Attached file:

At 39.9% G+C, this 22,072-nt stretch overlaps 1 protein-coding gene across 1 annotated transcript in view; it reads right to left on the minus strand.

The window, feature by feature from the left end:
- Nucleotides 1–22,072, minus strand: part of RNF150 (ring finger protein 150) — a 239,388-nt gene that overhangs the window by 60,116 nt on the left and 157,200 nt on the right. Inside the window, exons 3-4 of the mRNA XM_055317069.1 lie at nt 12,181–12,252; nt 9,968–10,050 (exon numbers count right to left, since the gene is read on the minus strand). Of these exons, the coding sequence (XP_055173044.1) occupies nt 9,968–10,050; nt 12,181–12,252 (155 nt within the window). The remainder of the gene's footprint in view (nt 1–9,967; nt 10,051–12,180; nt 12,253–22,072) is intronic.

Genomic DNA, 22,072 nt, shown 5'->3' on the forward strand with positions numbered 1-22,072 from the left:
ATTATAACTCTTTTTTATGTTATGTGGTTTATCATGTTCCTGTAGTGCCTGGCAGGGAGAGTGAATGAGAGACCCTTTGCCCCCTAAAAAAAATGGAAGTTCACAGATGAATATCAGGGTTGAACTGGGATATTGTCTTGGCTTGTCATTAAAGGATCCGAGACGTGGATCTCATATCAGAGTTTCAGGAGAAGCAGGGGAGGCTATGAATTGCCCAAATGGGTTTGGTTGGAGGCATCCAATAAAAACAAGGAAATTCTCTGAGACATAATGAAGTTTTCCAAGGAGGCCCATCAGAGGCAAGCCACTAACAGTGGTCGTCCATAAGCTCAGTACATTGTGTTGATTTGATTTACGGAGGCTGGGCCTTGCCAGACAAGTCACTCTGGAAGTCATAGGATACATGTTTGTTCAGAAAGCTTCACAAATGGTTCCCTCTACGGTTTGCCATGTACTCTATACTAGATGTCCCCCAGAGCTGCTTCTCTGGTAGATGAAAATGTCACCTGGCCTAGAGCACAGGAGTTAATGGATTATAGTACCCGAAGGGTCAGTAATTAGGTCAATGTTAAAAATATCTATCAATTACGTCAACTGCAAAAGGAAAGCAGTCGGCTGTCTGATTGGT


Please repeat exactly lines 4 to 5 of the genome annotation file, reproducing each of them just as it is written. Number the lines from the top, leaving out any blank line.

Genomic DNA, 22,072 nt, shown 5'->3' on the forward strand with positions numbered 1-22,072 from the left:
ATTATAACTCTTTTTTATGTTATGTGGTTTATCATGTTCCTGTAGTGCCTGGCAGGGAGAGTGAATGAGAGACCCTTTGCCCCCTAAAAAAAATGGAAGTTCACAGATGAATATCAGGGTTGAACTGGGATATTGTCTTGGCTTGTCATTAAAGGATCCGAGACGTGGATCTCATATCAGAGTTTCAGGAGAAGCAGGGGAGGCTATGAATTGCCCAAATGGGTTTGGTTGGAGGCATCCAATAAAAACAAGGAAATTCTCTGAGACATAATGAAGTTTTCCAAGGAGGCCCATCAGAGGCAAGCCACTAACAGTGGTCGTCCATAAGCTCAGTACATTGTGTTGATTTGATTTACGGAGGCTGGGCCTTGCCAGACAAGTCACTCTGGAAGTCATAGGATACATGTTTGTTCAGAAAGCTTCACAAATGGTTCCCTCTACGGTTTGCCATGTACTCTATACTAGATGTCCCCCAGAGCTGCTTCTCTGGTAGATGAAAATGTCACCTGGCCTAGAGCACAGGAGTTAATGGATTATAGTACCCGAAGGGTCAGTAATTAGGTCAATGTTAAAAATATCTATCAATTACGTCAACTGCAAAAGGAAAGCAGTCGGCTGTCTGATTGGT